Infrared Cameras Set Their Sights On Autonomous Cars

On the lengthy list of technical and ethical standards self-driving cars need to meet, sharp eyesight sits as an important bullet point. To tackle this issue, AdaSky has developed an infrared thermal camera solution, dubbed the Viper. Learn the details here.

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On the lengthy list of technical and ethical standards self-driving cars need to meet, sharp eyesight sits as an important bullet point. Before the vehicle takes full control, automotive sensing must remain continuous, reliable, and high-resolution. To tackle this issue, AdaSky has developed an infrared (IR) thermal camera solution, dubbed the Viper.

“Today’s sensors are not good enough for fully self-driving cars and that’s where we come in,” says Dror Meiri, vice president of business development at AdaSky, according to IEEE. “We think infrared technology can bridge the gap from Level 3 all the way to Levels 4 and 5.”

According to SAE’s levels of autonomy, Level 3 rests on conditional automation. During certain circumstances, the system expects a human to take control when prompted. Level 4 and 5 autonomy exhibit high and full automation, meaning human intervention isn't a necessity.

To make the jump from Level 3, a vehicle’s sensors need to provide a reliable image of its outside environment. Even with today’s advancements, each current solution has its downfall. Bad weather, level of detail, and day/nighttime conditions all plague modern lidar, radar, and cameras.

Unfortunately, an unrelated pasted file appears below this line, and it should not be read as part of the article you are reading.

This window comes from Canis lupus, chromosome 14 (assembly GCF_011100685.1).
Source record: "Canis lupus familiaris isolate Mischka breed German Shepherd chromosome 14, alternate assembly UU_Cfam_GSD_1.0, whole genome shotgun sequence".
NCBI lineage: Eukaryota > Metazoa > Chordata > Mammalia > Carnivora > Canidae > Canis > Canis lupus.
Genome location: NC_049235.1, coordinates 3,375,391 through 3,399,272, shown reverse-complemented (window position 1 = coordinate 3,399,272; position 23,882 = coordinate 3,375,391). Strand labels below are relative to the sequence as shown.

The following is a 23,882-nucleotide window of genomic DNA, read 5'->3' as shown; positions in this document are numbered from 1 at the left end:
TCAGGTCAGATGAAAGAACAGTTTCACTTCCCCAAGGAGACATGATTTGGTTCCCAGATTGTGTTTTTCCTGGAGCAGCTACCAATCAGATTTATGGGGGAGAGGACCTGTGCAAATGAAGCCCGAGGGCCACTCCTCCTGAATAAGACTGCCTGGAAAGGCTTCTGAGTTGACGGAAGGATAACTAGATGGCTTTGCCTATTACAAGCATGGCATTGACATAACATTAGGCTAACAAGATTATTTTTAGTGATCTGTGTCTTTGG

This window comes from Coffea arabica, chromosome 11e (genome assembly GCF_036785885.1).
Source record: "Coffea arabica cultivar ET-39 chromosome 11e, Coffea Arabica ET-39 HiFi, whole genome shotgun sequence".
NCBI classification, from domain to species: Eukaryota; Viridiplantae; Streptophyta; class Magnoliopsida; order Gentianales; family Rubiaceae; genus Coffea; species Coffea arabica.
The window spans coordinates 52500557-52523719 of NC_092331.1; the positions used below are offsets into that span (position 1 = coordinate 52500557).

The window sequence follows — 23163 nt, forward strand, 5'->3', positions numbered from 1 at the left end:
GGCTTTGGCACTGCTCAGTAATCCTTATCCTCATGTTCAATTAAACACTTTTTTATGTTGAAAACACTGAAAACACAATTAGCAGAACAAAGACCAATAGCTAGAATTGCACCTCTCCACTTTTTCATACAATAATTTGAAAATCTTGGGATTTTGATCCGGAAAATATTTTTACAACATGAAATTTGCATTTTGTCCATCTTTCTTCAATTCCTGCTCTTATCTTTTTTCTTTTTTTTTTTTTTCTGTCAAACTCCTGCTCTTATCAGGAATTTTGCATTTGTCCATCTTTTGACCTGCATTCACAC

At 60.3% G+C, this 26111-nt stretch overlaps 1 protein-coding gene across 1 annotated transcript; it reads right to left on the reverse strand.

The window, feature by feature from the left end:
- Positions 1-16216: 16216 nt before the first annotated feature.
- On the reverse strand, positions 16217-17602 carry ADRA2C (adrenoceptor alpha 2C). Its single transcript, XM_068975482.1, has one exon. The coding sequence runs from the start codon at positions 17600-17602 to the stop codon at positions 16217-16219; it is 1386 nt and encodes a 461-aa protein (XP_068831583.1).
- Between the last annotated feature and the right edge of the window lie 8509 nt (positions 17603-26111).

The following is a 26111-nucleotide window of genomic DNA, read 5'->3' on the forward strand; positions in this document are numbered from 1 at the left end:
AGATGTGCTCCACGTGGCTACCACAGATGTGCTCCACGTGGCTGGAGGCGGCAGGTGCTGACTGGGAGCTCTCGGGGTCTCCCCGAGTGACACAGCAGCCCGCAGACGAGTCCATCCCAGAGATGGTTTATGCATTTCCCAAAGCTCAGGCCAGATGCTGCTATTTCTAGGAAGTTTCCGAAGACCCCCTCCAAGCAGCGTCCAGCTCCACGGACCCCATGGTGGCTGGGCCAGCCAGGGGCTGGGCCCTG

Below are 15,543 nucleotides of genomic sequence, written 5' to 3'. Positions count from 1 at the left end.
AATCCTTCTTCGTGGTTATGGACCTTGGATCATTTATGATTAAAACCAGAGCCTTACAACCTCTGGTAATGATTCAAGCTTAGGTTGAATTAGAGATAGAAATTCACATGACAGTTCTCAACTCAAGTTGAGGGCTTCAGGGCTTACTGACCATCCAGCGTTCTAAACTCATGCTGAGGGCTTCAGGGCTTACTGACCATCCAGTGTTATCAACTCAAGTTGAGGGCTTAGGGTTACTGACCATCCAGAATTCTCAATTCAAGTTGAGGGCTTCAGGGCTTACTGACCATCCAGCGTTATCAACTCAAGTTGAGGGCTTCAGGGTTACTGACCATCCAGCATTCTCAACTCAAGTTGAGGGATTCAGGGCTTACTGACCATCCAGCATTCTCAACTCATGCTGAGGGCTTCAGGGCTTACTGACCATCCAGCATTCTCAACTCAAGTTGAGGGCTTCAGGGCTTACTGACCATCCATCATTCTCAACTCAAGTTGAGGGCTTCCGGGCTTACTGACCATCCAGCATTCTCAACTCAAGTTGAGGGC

This is where AdaSky believes passive infrared vision can shine. The tech senses its surroundings "by passively collecting far infrared (FIR) signals through detection of thermal energy radiated from objects and their body heat," according to AdaSky. When the vehicle transitions into areas of contrasting light, the images stay clear during the abrupt change.

To interpret data from the infrared thermal camera, the team has also created its own computer vision. With this addition, the system can extend the car’s sight beyond its headlight range, identifying people, vehicles, and obstacles.

Even though the team boasts their infrared camera can sustain continuous operation at 60 frames per second at a resolution of 0.3 megapixels, there’s still work to be done. Improvements include fortifying its reliability and continuing to drive down the cost.

According to AdaSky, a handful of companies are evaluating the system. If all goes as planned, the team set mass production estimates between 2020 and 2021.

Watch the Viper in action, to see how it compares to a full HD dashcam when exiting a tunnel in the video below.

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